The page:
Use this URL to cite or link to this record in EThOS: http://ethos.bl.uk/OrderDetails.do?uin=uk.bl.ethos.692599
Title: Selection of modelling level of detail for incorporating stress analysis into evolutionary robotics simulations of extinct and extant vertebrates
Author: Mustansar, Zartasha
ISNI:       0000 0004 5919 185X
Awarding Body: University of Manchester
Current Institution: University of Manchester
Date of Award: 2015
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Abstract:
This thesis concerns the simulation of locomotion in vertebrates. The state-of-the-art uses genetic algorithms together with solid body kinematics to generate possible solutions for stable gaits. In recent work, this methodology led to a hopping gait in a dinosaur and the researchers wondered if this was realistic. The purpose of the research carried out in this thesis was to examine whether quick and simple finite-element analyses could be added to the simulator, to evaluate a simple ―break or―not break failure criterion. A break would rule out gaits that might damage theowner‘s skeleton. Linear elastic analysis was considered as a possible approach as it would add little overhead to the simulations. The author used X-ray computed tomography and the finite element method to examine the axial loading of a barnacle goose femur. The study considered four levels of detail for a linear elastic simulation, finding that all the analyses carried out overestimated the strength of the bone, when considering safety factors. The conclusion is that to incorporate stress-strain analysis into the gait simulation requires more realistic models of bone behaviour that incorporate the nonlinear response of bone to applied loading. A new study focusing on the use of novel techniques such as model order reduction is recommended for future work. The outputs of this research include chapters written up as journal papers covering a 4D tomography experiment; a level of detail study; an analysis of a purported tendon avulsion injury in Tyrannosaurus rex and a review of the elastic properties of bone.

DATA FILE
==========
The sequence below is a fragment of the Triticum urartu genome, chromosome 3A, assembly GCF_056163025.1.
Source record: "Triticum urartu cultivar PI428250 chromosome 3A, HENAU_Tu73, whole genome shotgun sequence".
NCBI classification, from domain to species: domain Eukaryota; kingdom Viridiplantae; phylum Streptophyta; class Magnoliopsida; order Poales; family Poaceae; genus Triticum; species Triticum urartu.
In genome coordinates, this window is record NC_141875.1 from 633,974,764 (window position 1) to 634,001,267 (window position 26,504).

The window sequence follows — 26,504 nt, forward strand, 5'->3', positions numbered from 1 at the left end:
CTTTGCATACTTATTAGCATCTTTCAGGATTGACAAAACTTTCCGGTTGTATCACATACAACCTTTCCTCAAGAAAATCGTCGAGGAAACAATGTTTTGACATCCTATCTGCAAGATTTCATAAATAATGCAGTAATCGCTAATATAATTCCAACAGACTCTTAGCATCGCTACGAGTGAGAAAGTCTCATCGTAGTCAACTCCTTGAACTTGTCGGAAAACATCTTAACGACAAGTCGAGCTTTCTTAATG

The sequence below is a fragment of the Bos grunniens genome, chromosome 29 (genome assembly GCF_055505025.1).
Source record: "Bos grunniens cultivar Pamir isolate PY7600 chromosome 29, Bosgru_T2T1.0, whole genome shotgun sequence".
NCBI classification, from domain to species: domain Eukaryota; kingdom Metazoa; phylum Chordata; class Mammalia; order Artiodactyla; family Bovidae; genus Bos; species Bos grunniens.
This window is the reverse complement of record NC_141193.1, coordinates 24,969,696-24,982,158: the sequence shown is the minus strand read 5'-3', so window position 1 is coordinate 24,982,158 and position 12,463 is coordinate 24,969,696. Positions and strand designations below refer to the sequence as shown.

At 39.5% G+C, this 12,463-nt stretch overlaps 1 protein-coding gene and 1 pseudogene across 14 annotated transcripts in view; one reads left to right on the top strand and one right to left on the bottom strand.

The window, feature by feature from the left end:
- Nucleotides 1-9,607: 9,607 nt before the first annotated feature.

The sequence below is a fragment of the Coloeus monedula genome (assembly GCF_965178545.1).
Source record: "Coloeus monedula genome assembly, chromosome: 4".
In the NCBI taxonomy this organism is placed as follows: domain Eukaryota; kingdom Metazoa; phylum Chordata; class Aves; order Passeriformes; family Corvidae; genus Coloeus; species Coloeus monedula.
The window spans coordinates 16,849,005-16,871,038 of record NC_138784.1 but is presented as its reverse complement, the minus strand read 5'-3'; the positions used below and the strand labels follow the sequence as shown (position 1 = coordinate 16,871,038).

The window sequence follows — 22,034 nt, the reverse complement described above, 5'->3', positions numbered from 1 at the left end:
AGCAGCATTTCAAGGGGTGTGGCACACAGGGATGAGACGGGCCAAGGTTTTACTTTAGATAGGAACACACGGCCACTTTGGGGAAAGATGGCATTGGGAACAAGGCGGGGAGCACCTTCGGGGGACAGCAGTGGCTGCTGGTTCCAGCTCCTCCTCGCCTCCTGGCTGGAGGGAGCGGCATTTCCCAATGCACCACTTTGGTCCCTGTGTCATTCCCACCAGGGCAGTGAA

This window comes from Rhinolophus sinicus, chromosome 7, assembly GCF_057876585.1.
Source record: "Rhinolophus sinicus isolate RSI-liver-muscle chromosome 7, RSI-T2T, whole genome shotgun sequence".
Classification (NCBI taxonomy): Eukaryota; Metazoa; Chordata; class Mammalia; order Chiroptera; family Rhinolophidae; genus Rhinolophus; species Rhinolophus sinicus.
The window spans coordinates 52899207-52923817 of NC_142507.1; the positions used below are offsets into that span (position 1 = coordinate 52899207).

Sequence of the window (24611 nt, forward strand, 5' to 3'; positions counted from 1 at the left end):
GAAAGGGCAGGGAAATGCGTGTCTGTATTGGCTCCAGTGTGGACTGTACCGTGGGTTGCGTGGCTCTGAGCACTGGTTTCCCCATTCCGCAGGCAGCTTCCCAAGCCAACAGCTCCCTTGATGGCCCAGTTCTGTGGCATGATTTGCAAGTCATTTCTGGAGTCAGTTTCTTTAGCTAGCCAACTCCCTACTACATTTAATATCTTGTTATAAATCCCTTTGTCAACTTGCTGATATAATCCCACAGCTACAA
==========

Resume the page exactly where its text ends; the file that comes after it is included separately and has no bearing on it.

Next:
Supervisor: Not available Sponsor: Microsoft-Dorothy Hodgkin Postgraduate Award
Qualification Name: Thesis (Ph.D.) Qualification Level: Doctoral
EThOS ID: uk.bl.ethos.692599  DOI: Not available
Keywords: Finite Element Analysis ; Branta leucopsis ; Computed tomography ; simulation ; strain
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